DENNIS HOPPER’S “THE LAST MOVIE” | THE FILM THAT BURIED A VISIONARY

Dennis Hopper and wife Daria Halprin at the Jack Tar Hotel San Francisco.

Dennis Hopper and wife Daria Halprin at the Jack Tar Hotel, San Francisco.

From The Village Voice–

The Last Movie was actually to be Hopper’s first. Inspiration hit him in Durango, Mexico, during the making of the John Wayne western The Sons of Katie Elder— “I thought, my God, what’s going to happen when the movie leaves and the natives are left living in these Western sets?” Hopper hoped to make The Last Movie in 1966 but the project fell through when music producer Phil Spector withdrew financial support; his opportunity came in the wake of Easy Rider. Universal gave Hopper $850,000 and total autonomy (including final cut), so long as he stayed within budget.

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 American actor and director Dennis Hopper on the set of his film "The last Movie"  --1971.

Actor and director Dennis Hopper on the set of his film “The last Movie”, 1971. — Image by © Apis/Sygma/Corbis

Given Easy Rider‘s epochal success, The Last Movie was the most eagerly awaited picture of 1971. After winning an award at the Venice Film Festival, Hopper’s opus opened in New York and broke the single-day box office record at the RKO 59th Street theater, site of Easy Rider‘s triumphant engagement. But unlike Hopper’s first film, The Last Movie was attacked and ridiculed by virtually every reviewer in America and was withdrawn by its distributor within two weeks. Although it achieved a negative notoriety unsurpassed until Heaven’s Gate,The Last Movie was not a financial boondoggle. Hopper’s sin wasn’t wasting money—it was something far worse. The Last Movie is an act of visionary aggression that desecrates Hollywood’s universal church.

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American actor and director Dennis Hopper on the set of his movie, 1971.  -- Image by © Apis/Sygma/Corbis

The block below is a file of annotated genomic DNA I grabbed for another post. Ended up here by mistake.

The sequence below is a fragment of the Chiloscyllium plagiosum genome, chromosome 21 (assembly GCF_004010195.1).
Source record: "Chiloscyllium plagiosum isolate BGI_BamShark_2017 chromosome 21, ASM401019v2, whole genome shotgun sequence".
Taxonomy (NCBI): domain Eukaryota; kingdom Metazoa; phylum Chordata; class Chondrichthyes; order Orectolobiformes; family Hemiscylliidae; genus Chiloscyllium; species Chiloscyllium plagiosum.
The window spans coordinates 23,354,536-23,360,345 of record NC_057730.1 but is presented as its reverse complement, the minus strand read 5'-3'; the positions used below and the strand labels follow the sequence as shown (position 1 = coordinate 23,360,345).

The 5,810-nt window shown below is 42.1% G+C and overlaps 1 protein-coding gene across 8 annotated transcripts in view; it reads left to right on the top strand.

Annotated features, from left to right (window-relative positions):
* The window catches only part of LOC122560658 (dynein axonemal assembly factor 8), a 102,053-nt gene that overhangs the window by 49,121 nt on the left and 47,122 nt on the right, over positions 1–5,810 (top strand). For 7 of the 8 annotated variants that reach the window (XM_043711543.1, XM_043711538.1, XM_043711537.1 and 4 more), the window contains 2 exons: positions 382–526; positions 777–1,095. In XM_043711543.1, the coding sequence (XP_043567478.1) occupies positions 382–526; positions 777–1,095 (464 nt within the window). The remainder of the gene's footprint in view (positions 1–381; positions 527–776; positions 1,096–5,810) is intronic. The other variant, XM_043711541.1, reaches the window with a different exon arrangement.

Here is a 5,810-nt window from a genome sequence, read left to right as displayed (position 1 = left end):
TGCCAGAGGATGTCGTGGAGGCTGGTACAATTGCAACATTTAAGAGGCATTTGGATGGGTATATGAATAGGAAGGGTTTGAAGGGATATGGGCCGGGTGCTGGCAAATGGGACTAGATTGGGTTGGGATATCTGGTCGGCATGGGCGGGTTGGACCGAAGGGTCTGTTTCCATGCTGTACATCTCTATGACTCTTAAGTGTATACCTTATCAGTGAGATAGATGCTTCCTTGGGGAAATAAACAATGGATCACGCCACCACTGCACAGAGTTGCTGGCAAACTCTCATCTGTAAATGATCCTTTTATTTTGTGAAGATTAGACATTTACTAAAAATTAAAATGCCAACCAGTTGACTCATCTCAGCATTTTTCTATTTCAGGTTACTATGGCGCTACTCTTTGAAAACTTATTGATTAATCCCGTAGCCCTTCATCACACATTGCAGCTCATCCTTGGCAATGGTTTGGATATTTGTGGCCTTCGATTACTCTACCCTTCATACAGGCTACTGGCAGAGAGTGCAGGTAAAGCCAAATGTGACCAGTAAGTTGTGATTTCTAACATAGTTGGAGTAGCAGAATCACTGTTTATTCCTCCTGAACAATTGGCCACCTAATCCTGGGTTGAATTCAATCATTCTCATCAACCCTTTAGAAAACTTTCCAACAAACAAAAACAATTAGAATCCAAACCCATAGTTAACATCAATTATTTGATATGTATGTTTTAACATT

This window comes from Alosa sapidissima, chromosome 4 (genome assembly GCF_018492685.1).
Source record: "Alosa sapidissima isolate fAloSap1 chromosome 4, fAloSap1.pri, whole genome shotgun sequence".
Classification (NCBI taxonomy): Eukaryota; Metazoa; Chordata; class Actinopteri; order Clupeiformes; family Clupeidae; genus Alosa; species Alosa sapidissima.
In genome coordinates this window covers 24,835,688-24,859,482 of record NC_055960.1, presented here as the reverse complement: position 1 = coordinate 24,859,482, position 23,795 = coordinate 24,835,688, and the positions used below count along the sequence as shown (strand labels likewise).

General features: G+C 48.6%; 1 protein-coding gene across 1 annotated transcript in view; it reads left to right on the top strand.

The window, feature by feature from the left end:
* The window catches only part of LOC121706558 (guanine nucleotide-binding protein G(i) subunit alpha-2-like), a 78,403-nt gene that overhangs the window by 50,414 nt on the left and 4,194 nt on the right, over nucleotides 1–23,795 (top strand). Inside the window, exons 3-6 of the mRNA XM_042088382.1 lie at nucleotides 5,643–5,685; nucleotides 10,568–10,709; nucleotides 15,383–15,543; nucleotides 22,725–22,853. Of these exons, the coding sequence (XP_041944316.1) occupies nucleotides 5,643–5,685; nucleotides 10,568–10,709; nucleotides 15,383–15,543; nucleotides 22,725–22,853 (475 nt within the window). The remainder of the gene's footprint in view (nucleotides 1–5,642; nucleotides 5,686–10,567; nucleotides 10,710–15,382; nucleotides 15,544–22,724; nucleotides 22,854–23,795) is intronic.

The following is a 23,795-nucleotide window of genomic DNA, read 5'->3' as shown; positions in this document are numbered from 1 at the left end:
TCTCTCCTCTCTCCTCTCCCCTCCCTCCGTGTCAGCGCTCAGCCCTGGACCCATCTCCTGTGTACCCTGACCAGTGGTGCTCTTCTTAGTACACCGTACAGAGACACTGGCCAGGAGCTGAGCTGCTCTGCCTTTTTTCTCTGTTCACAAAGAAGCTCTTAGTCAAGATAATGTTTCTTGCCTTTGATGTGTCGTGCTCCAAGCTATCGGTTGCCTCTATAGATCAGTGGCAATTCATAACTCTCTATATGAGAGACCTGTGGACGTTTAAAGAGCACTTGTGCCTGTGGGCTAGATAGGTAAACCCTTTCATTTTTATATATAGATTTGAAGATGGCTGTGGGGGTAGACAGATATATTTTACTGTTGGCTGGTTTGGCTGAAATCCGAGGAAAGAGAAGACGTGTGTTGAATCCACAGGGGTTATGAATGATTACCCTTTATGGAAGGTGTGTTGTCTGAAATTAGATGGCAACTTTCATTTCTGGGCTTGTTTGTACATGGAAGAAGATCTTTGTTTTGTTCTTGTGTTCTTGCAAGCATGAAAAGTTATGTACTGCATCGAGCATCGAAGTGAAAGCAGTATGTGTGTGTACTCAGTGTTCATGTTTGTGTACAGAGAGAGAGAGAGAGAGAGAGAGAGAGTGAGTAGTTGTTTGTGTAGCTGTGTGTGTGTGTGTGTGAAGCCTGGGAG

Actor and director Dennis Hopper on the set of his film “The Last Movie”, 1971. — Image by © Apis/Sygma/Corbis

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TSY Style Hall of Fame | Jeremy Irons

Jeremy Irons

Known for his brooding vibe, serpentine voice, long-limbed grace & eccentric style– Jeremy Irons is a man that few can reckon with.  Say what you will about his spotty role selection at times– when Irons is in his element, there is no one better or more mesmerizing.  Often referred to as “swoon fodder for the thinking woman”, he and his longtime wife Sinead share their time between County Cork, Ireland and England– where he can frequently be spotted flying down the bustling London streets on his BMW sportbike– headed perhaps to the Wolseley for a spot of tea.  

While dining with friends there a while back, I was introduced to the very charming and talented Christopher Bailey– the place is incredible.  Sorry, couldn’t leave that bit out– it was too good.

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The Curious Case of Captain Mike.

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3224004932_167011a908_bLook, let’s just be honest here.  We all know who the real star of Benjamin Button was– Captain Mike.  Jared Harris is the reason that I will remember this film at all.  He totally stole the movie right from under that pretty boy Brad Pitt.  Poor guy is going through a divorce right now from British actress Emilia Fox.  They say he’s dark and troubled waters– the sensitive, difficult type.  Yeah, and?  The guy’s Irish, and an actor.  Did you know he’s the son of the late, great Irish actor Richard Harris?  That definitely explains where he gets his acting chops.  Whatever they say about the guy– he is OK in my book.  Long live Captain Mike. Continue reading

Vintage Dillon, as in Matt Dillon.